Suggested citation for this article: Ilyushina NA, Kim J-K, Negovetich NJ, Choi Y-K, Lang V, Bovin NV, et al. Extensive mammalian ancestry of pandemic (H1N1) 2009 virus. Emerg Infect Dis. 2010 Feb; [Epub ahead of print]
Extensive Mammalian Ancestry of Pandemic (H1N1) 2009 Virus
Natalia A. Ilyushina,1 Jeong-Ki Kim,1 Nicholas J. Negovetich,1 Young-Ki Choi,1 Victoria Lang, Nicolai V. Bovin, Heather L. Forrest, Min-Suk Song, Philippe Noriel Q. Pascua, Chul-Joong Kim, Robert G. Webster, and Richard J. Webby
St. Jude Children’s Research Hospital, Memphis, Tennessee, USA (N.A. Ilyushina, J.-K. Kim, N.J. Negovetich, V. Lang, H.L. Forrest, R.G. Webster, R.J. Webby); D.I. Ivanovsky Institute of Virology, Moscow, Russia (N.A. Ilyushina); Korea Research Institute of Bioscience and Biotechnology, Daejeon, Republic of Korea (Y.-K. Kim); Chungbuk National University College of Medicine and Medical Research Institute, Cheongju, Republic of Korea (Y.-K. Choi, M-S Song, P.N.Q. Pascua); Shemyakin Institute of Bioorganic Chemistry, Moscow (N.V. Bovin); Chungnam National University College of Veterinary Medicine, Daejeon (C.-J. Kim); and University of Tennessee Health Science Center, Memphis (R.G. Webster, R.J. Webby)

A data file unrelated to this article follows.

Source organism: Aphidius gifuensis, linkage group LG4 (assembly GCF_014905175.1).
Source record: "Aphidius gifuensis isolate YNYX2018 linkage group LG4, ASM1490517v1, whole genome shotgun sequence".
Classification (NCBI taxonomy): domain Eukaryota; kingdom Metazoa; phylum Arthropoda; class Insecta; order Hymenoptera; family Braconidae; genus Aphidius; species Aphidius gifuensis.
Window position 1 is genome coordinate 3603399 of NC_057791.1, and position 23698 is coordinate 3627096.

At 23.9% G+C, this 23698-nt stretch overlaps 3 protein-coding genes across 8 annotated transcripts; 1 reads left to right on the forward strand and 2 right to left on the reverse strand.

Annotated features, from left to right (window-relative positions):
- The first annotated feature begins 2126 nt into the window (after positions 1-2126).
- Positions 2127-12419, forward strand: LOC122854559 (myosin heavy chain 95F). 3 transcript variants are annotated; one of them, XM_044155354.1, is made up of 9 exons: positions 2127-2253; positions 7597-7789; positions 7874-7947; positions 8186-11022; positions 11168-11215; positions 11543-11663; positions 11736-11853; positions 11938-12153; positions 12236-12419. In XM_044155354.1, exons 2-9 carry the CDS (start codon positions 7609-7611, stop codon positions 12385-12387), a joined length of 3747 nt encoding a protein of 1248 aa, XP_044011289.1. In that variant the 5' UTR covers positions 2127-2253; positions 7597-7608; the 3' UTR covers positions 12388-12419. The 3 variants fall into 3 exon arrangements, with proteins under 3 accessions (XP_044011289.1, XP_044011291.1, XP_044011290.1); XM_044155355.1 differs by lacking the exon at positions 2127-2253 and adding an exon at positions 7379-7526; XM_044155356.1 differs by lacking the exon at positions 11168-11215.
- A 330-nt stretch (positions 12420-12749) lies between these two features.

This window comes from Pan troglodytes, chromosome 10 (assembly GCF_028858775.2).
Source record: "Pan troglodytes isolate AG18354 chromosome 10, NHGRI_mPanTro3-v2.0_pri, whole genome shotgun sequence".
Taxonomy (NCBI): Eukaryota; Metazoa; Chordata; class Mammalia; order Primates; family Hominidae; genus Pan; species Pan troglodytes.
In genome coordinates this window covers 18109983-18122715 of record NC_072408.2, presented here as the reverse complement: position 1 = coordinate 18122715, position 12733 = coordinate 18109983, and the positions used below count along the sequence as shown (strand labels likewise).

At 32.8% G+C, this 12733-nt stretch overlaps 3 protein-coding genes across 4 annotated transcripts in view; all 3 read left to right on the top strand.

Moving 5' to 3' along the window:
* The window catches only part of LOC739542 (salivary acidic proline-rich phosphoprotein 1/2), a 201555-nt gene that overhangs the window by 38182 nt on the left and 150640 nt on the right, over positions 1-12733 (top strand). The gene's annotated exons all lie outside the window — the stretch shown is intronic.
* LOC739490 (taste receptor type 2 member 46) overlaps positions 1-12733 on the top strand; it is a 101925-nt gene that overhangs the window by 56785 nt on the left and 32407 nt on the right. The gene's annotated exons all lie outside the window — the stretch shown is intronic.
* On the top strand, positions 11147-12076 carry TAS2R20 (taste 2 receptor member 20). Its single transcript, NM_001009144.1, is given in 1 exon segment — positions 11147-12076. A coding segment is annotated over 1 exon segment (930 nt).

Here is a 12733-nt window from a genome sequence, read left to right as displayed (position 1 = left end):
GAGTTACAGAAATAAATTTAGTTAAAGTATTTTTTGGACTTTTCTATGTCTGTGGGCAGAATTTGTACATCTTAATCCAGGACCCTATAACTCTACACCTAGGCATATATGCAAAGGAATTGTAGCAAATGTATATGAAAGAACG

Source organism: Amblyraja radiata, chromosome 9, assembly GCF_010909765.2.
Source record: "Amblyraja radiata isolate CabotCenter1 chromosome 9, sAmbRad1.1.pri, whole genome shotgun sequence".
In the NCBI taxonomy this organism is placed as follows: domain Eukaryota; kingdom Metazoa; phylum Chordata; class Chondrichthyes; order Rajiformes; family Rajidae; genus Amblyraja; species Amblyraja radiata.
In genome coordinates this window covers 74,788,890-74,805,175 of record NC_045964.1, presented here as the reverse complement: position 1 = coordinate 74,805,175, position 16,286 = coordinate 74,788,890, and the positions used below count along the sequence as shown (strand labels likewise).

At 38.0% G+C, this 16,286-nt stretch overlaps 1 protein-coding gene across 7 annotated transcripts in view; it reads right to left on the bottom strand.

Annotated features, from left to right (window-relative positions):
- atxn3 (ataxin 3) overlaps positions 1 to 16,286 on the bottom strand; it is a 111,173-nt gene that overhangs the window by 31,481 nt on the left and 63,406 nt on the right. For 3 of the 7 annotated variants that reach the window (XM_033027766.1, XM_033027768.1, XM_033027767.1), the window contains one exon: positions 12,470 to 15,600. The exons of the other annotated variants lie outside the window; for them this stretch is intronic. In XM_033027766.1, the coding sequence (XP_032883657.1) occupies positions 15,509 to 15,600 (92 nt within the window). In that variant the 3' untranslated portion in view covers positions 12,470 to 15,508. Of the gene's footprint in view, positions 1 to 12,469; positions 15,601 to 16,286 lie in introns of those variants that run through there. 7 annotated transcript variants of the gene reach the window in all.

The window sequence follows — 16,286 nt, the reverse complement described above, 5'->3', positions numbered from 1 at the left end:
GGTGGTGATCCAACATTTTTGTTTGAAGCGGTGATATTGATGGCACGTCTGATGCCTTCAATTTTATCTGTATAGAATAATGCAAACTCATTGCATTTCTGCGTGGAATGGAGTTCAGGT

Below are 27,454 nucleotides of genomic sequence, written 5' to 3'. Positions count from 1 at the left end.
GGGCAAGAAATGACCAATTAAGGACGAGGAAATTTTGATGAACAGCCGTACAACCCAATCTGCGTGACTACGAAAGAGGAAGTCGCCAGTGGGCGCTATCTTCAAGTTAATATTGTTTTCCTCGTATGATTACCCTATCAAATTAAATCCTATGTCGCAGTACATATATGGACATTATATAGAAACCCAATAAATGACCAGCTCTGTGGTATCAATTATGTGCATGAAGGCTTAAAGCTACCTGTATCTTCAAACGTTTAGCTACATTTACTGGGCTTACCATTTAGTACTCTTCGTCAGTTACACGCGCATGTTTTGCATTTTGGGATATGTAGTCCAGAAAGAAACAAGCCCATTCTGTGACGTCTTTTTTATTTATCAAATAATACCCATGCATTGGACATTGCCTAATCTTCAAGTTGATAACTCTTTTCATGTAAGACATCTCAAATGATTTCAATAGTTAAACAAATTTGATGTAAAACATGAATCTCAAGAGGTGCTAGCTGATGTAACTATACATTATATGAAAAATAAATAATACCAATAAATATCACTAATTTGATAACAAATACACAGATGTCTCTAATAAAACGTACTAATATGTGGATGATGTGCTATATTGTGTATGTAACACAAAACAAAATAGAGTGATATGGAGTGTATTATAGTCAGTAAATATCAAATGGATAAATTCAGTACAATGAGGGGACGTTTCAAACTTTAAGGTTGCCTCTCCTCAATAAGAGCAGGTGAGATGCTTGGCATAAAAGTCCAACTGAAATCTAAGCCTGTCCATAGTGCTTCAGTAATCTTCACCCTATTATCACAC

1These authors contributed equally to this article.
We demonstrate that the novel pandemic influenza (H1N1) viruses have human virus–like receptor specificity and can no longer replicate in aquatic waterfowl, their historic natural reservoir. The biological properties of these viruses are consistent with those of their phylogenetic progenitors, indicating longstanding adaptation to mammals.
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